Sentences with Army, Army in a Sentence in English, Sentences For Army
1. He was discharged from the army.
2. The Union army shelled the city.
3. He got his discharge from the army.
4. A large army and navy would be needed.
5. He retired from the army 20 years ago.
6. The army had no men near Harpers Ferry.
7. The army has attacked that city two times.
8. He received an honorable discharge from the army.
9. The army rejected Tom because of a physical disability.
10. He belonged to that army known as invincible in peace, invisible in war.
11. When you surround an army, leave an outlet free. Do not press a desperate foe too hard.
12. No nation ever had an army large enough to guarantee it against attack in time of peace, or ensure it of victory in time of war.
13. The average bright young man who is drafted hates the whole business because an army always tries to eliminate the individual differences in men.
14. The next thing I knew, I was out of the service and making movies again. My first picture was called, GI Blues. I thought I was still in the army.
15. The cafe windows wrapped all the way around the observation floor, which gave us a beautiful panoramic view of the skeleton army that had come to kill us.
16. I’d come out of the army after five years as a medic. I was a medical administrator and we ran hospitals, and I was a Captain in the army at the end, in 1945.
17. I love Christmas. Frosty the Snowman, peace on Earth and mangers, Salvation Army bell ringers and reindeer, the movie ‘Meet Me in St. Louis,’ office parties and cookies.
18. I found out that colonels can stay until they drop dead or get a walker and being a critical medical specialty as an Army trained emergency room doctor, I could stay until age 67.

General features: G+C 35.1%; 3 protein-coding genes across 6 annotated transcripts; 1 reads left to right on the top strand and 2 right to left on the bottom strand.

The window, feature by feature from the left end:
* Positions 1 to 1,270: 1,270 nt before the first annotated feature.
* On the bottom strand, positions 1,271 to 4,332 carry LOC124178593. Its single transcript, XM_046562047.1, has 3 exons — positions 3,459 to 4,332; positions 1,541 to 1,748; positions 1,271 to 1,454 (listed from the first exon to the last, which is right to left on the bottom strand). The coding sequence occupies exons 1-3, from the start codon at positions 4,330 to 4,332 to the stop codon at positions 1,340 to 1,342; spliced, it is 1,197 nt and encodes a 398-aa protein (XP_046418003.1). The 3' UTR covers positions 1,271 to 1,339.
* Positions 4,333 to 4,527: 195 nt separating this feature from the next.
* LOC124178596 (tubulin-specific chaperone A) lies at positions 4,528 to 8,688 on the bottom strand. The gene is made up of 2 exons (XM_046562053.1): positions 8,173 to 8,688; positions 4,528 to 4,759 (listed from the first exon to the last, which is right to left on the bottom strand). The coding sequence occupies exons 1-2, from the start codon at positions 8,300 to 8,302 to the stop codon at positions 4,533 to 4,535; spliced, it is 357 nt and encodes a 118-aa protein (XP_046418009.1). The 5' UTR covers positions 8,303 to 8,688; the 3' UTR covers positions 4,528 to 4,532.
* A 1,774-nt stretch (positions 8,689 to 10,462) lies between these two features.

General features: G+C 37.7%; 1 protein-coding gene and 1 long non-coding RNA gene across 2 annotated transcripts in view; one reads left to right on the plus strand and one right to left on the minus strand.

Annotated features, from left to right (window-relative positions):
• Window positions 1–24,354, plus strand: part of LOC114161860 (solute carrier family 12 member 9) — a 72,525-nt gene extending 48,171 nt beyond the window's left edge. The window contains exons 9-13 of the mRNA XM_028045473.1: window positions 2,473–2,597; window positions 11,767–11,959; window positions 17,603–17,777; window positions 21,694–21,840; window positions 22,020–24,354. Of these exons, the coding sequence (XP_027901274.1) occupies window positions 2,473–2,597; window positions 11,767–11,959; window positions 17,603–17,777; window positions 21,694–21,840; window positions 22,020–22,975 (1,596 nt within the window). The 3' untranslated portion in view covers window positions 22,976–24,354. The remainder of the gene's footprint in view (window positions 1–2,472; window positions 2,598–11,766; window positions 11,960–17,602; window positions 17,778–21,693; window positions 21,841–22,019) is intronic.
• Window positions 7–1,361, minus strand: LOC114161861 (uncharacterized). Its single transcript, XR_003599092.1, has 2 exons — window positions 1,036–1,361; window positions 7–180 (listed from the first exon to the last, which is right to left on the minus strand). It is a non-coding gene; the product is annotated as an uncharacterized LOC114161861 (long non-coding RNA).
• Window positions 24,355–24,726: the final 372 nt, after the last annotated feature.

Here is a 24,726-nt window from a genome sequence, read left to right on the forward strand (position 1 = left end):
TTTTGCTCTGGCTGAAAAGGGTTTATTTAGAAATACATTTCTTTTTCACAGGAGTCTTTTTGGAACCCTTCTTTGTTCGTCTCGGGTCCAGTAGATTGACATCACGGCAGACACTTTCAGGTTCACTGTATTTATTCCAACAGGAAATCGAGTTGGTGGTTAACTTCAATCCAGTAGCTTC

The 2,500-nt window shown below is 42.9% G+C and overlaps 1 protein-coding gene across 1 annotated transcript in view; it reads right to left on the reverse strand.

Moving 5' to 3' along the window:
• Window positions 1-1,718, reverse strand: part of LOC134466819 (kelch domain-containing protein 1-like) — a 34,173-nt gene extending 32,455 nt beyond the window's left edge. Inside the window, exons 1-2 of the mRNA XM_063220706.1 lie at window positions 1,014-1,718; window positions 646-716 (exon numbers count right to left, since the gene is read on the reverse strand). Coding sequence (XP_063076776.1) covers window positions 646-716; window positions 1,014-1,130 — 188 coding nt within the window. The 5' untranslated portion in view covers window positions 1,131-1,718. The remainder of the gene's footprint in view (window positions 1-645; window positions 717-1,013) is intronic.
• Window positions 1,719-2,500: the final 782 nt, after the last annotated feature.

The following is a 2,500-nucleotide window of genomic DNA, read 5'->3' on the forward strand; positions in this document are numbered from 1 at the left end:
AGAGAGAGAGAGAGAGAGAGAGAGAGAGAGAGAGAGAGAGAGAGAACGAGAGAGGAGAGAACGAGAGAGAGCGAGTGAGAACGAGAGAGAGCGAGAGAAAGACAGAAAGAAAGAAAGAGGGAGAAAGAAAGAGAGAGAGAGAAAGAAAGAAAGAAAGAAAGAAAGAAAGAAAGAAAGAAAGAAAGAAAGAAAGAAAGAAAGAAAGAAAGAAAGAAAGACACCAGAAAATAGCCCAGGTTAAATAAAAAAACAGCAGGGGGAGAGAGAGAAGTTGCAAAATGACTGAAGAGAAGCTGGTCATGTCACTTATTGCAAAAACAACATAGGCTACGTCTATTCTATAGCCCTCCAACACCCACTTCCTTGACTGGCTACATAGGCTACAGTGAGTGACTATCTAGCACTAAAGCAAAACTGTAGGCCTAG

19. In fact, my mom always told me because I was the daughter of an Army officer born overseas in Paris, France, that under the Constitution she believed that I could never run for president.
20. The Army might screw you and your girlfriend might dump you and the enemy might kill you, but the shared commitment to safeguard one another’s lives is unnegotiable and only deepens with time.
21. My mom is in the navy and my dad works for the army, but I never called them ‘sir’ or ‘ma’am’ or anything like that, and we never really moved around a lot because both my parents were stationed in D.C.
22. A really efficient totalitarian state would be one in which the all-powerful executive of political bosses and their army of managers control a population of slaves who do not have to be coerced, because they love their servitude.
23. Having a grandmother is like having an army. This is a grandchild’s ultimate privilege: knowing that someone is on your side, always, whatever the details. Even when you are wrong. Especially then, in fact. A grandmother is both a sword and a shield.
24. I was born in Corpus Christi, Texas, the youngest of four girls, including my oldest sister, Lisa, who has special needs. My mom was a special education teacher, and my dad worked on the Army base. We weren’t wealthy, but we were determined to succeed.